After releasing two new EPs in 1982 – with the paranoid Gang of Four-like Entertaining Friends the high point of these – the Membranes released their first album, Crack House, in 1983. This saw the band becoming more ambitious, more experimental and more confrontational. It’s full of atonal, scratchy guitar, huge bass riffs, odd structures and repetition. The Throat and Kafka’s Dad are the best examples of the raucous turn the band was taking, a direction which they fully embraced with the legendary Spike Milligan’s Tape Recorder single the following year. Both sides of that 7” are huge slabs of noise with monstrous clanging basslines, particularly the B-side, All Skin And Bone. This release was a breakthrough for the Membranes, getting them press coverage, a TV appearance on The Tube and a reputation for creating extreme music.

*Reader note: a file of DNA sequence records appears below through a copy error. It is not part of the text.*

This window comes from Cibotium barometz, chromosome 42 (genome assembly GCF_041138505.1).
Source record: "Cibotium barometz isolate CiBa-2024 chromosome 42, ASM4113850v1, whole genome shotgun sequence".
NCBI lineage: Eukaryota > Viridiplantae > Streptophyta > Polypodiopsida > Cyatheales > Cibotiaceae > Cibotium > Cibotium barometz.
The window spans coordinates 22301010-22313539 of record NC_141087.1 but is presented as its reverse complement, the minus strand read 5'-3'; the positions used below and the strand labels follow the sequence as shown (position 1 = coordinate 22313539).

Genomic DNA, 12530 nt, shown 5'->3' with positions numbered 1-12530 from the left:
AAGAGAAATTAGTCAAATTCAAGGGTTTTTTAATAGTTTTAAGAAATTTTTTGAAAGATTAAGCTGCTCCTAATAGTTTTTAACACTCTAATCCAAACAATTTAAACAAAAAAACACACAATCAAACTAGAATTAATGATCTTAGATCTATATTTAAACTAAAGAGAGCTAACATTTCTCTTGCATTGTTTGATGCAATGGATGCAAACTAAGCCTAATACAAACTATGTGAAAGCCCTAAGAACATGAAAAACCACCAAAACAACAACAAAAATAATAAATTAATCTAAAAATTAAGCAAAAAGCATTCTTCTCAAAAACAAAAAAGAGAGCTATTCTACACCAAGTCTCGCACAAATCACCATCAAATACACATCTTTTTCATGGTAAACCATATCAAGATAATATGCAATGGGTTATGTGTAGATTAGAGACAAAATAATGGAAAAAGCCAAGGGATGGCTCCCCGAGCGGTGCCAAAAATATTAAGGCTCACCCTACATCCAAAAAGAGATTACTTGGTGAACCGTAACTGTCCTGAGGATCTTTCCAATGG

Extreme as their music remained over the next couple of years, the Membranes never got themselves stuck in a sonic rut. They remained consistently unconventional, inventive and artistically experimental. The band would throw in unexpected elements like the X-Ray Spex-style saxophone on Barbed Snake Fish Thing from 1985’s Gift Of Life LP and the weird, distorted synthesiser hooks embellishing Snaffleflatch from the 1986 Songs Of Love And Fury album. They’d experiment with different styles, from the performance poetry of Fireface and the C86 pop of Everything’s Brilliant to the weird rockabilly of Sleazeball and the 47 seconds in Butthole Surfers territory that is The Elvis I Knew Was No Junkie. Their music was also full of surreal, thoroughly British humour, with song titles like, 24 Hour Drinking At Northern Prices, Cor Blimey! Ain’t England Snidey and Typical Male Penis.